Leadership development in the design of our future in-home program: Starting at the front end

Press/Media: Press / Media


Internationally there is a recognized need to improve quality of life and care for older people and their families, whilst supporting the workforce to flourish in complex and changing environments.  Health care reform is dependent on leaders who think in innovative ways and have the skills, attributes and courage that enable them to make change.  In Australia, our research shows that overwhelmingly our older citizens want to stay at home for as long as possible, thus postponing or completely avoiding admission to residential care.  This can be seen as a turning point for those driving the Government supported design of the future in-home program, due to be rolled out in 2023, and represents a significant change in focus, reform and investment from residential care to community care. 

This ‘next generation’ in-home program aims to reform all aspects of service delivery, including improved flexibility for individuals based on integrated assessment of individual need, increased access to telehealth, assistive technologies and home modifications and a new funding model. What we are talking about is a major overhaul of the front end, bringing with it cultural change and the recognition that to succeed this change must be supported by leaders across education, research and practice at all levels.

So how do we best develop leaders to support the change required?   From a workforce perspective, educators need to re-design existing educational programs to meet the growing demand for interdisciplinary professionals at all levels working in community care, including medicine, nursing, allied health, legal and financial services and social care. From a health economics perspective older people need to be supported to age well by considering how best to make their investment in their future at the front end for themselves and their families.  From a research, evaluation and quality improvement perspective, innovations such as the recently launched QOL-ACC assessment tool that measures quality of life as a key clinical and economic indicator in aged care, will support the quality of life and wellbeing of Australians from the front end as they navigate their ageing journey.  Effective leadership development will also play a key role in bringing about positive change through consistent evaluation and review of these innovative programs.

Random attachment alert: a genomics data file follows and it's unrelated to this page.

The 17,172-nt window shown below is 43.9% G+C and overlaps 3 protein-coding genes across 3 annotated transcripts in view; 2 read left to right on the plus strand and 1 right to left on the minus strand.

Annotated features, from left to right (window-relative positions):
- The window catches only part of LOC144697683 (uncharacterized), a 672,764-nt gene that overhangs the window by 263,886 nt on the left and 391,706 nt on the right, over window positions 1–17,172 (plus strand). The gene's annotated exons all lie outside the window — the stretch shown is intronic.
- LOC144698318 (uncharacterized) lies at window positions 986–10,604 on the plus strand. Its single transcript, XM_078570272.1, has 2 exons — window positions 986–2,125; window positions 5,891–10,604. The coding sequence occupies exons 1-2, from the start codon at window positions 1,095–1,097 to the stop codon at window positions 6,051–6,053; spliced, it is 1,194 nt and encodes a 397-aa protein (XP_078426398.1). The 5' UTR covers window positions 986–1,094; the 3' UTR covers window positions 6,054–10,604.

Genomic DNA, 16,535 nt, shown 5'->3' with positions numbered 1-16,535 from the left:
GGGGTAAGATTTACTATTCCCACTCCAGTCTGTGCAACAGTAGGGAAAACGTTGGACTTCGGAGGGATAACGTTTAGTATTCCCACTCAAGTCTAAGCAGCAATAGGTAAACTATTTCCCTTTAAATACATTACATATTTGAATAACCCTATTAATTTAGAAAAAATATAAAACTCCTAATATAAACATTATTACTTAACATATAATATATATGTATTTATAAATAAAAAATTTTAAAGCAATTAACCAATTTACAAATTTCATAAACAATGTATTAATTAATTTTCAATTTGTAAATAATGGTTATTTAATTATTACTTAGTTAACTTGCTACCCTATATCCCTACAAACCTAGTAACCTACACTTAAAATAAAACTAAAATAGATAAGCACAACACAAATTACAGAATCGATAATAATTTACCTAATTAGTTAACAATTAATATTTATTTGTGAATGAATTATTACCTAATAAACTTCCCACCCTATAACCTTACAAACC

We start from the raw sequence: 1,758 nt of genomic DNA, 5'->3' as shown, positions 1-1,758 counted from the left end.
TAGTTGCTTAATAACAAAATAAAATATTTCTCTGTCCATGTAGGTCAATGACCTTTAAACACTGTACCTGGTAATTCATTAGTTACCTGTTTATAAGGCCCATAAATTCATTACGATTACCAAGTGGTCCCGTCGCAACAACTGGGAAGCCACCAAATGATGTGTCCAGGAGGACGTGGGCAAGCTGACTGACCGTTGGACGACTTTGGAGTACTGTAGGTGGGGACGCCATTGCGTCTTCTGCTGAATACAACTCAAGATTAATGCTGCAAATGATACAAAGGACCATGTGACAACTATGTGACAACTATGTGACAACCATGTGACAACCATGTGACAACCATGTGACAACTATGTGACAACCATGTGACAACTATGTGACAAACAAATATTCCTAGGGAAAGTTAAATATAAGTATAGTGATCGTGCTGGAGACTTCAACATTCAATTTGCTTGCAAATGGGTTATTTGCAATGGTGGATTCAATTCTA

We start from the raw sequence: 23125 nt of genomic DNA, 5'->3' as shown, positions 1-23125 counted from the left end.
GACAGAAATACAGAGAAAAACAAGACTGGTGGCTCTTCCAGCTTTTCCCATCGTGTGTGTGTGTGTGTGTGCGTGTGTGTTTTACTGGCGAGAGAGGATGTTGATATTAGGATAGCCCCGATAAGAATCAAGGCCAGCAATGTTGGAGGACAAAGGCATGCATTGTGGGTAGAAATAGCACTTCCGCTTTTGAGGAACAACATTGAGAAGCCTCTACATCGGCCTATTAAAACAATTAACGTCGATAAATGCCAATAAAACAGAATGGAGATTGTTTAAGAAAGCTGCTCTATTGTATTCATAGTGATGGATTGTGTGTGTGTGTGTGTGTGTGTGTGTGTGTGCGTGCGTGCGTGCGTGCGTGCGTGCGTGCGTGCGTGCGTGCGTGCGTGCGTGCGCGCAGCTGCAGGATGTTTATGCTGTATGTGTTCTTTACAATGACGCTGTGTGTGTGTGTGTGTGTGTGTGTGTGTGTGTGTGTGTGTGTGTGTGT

Associate Professor Marguerite Bramble

President of AAG/Chair of AAG Board

300-400 words


Period27 Sept 2022

Media contributions


Media contributions

  • TitleLeadership development in the design of our future in-home program: Starting at the front end
    Media name/outletAustralian Ageing Agenda
    PersonsMarguerite Bramble